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Eat This, Not That: A Comparison of Two Meal Plans

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Every day, we are constantly faced with choices about what to eat. For most of us, it's got to be quick and easy, and it's got to taste good. Unfortunately, the healthy benefits of a particular food don't always come into play. The truth is that the foods we select have a profound effect on our health, weight, and energy levels.

With a little thought and planning, you can make a few dietary adjustments that can result in a tremendous difference in your daily intake of nutrients. Take a look at the variances between a day's worth of two sample meals.

Eat This

Not That


1/3 cup rolled oats soaked in 1 cup unsweetened soymilk with 1 mashed banana, ½ cup blueberries, and 1 T ground flax

1/3 cup instant oats cooked in 1 cup whole milk with 1 T sugar


½ cup cooked quinoa, 1 cup steamed broccoli, ½ cup steamed sweet potato, 1 cup steamed mushrooms, ¼ cup peanut sauce

8" hoagie roll, 2 slices of cheddar cheese, 2 slices of turkey, 2 T mayonnaise, 1 cup potato chips


Apple with 2 T almond butter

1 cup Pretzels


1 cup whole wheat spaghetti, 1 cup spaghetti squash, ½ cup tomato sauce, ½ cup lentils, 1 cup steamed kale

2 cups spaghetti, ½ cup Alfredo sauce, slice of bread with 1 T butter


Brownie made with 1 medjool date, 3 Brazil nuts, and ½ T cocoa powder

2" baked brownie square

Total Daily Calories



If the more healthful meals seem complicated, consider that you can prepare them ahead of time or even by using leftovers. For example, you can make your own overnight oats by mixing up the ingredients in a bowl the night before. In the morning, just take out of the fridge and stir, and it's ready to eat. Rather than make a sandwich to take to work for lunch, pack up leftovers from dinner the night before.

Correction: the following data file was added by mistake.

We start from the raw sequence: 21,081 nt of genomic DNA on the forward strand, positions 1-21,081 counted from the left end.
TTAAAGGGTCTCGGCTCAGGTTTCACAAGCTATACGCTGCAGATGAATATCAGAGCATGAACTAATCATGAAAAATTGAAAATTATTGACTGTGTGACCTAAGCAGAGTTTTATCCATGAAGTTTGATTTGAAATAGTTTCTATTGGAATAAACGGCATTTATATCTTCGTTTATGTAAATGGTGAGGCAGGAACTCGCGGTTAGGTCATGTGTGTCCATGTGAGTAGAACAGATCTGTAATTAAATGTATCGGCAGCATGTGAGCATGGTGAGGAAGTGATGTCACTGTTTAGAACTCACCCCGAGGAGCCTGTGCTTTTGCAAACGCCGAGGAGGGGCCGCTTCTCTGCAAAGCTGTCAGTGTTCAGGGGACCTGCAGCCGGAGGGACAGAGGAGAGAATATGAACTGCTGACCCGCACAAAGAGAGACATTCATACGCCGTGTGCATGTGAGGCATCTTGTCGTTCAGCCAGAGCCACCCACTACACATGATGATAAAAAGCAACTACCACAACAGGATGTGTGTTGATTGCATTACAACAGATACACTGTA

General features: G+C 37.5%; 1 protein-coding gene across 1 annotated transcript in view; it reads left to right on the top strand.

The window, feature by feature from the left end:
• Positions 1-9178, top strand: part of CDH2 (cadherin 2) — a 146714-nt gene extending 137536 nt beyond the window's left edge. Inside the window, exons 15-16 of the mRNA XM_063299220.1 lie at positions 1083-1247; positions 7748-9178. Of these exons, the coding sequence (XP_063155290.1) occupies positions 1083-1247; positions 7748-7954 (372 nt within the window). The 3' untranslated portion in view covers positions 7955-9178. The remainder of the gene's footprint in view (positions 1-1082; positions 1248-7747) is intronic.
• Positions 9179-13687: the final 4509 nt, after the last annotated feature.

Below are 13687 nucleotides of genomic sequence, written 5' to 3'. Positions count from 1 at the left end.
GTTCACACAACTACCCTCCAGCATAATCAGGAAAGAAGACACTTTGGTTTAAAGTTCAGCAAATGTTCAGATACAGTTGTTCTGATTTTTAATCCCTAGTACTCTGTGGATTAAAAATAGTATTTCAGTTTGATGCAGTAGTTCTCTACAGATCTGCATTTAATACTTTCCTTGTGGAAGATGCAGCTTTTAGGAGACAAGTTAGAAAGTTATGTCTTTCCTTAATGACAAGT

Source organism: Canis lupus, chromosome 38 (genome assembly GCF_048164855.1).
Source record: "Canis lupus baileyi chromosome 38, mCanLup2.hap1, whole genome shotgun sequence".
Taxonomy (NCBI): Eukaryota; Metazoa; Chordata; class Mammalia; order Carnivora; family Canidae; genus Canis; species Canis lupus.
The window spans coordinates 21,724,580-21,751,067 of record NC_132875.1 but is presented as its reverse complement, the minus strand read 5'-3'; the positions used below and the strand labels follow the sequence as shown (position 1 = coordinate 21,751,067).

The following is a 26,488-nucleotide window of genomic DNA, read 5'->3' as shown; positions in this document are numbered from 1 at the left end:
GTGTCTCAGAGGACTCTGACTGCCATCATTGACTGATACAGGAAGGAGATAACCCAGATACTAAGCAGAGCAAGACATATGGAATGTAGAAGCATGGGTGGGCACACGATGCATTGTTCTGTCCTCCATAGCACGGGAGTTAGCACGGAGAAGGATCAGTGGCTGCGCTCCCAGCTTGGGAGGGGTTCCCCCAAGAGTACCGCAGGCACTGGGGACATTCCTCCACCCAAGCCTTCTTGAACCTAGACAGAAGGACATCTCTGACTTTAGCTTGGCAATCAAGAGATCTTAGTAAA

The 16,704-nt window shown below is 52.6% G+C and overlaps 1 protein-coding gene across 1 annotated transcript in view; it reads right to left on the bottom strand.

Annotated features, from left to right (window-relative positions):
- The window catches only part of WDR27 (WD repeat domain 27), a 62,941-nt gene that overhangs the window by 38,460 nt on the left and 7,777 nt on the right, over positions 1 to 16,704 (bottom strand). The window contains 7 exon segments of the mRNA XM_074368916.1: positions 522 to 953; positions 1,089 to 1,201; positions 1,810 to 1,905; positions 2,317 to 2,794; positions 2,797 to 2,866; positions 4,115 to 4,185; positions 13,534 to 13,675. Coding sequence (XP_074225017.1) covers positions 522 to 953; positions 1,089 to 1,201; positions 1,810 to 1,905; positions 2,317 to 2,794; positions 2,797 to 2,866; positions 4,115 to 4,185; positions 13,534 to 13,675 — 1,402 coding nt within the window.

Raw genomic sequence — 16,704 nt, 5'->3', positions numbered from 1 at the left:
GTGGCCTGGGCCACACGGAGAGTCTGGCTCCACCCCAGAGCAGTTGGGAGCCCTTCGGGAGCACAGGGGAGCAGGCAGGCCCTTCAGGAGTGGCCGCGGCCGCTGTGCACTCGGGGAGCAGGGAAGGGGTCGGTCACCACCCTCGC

For something sweet, whip up your own healthy no-bake fudgy brownies. Just add equal amounts of dates and nuts with some cocoa powder and a pinch of salt, and process in your food processor. Press into a pan or roll into balls.

In the end, these better decisions make up a difference of over 700 calories, and there is no deprivation involved. In fact, you get to eat even more by choosing the healthier foods! Fiber content is significantly higher, which will help keep you full, stabilize your blood sugar, and aid with digestion. Phytochemicals and antioxidants from plants are far more abundant in the healthy meal plan, and these offer protection from disease.

Vitamins and Minerals

Here we see a noteworthy increase in nutrition with the Eat This meal option. Vitamin A content is over twice as high and the majority of the other vitamins and minerals are dramatically superior. The Not That meal plan did not even provide the minimum RDA for several nutrients. Check out the following percentages of the RDA for Eat This vs. Not That:
  • Vitamin C: 316% vs. 7%
  • Vitamin E: 150% vs. 38%
  • Iron: 136% vs. 75%
  • Magnesium: 211% vs. 72%
  • Potassium: 106% vs. 33%
It is clear that the Eat This way of eating is nutrient-rich, while the Not That approach is lacking nutrients.

Now ask yourself what tweaks you can make to your diet to reap maximum nutrition for fewer calories!

Corinne Goff is a Registered Dietitian who is absolutely passionate about food, health, and nutrition. Corinne has a BA in Psychology from Salve Regina University and a BS in Nutrition from the University of Rhode Island. As a nutritionist, her objective is to help people reach their health goals by offering a personalized holistic approach to wellness that incorporates natural foods and lifestyle changes. She works together with her clients to develop daily improvements that they feel comfortable with and that are realistic. She believes that the focus on wholesome, nutrient-rich, real food, is the greatest possible way to become healthier, have more energy, decrease chances of chronic disease, and feel your best. For more information, please visit her website at RI Nutrition

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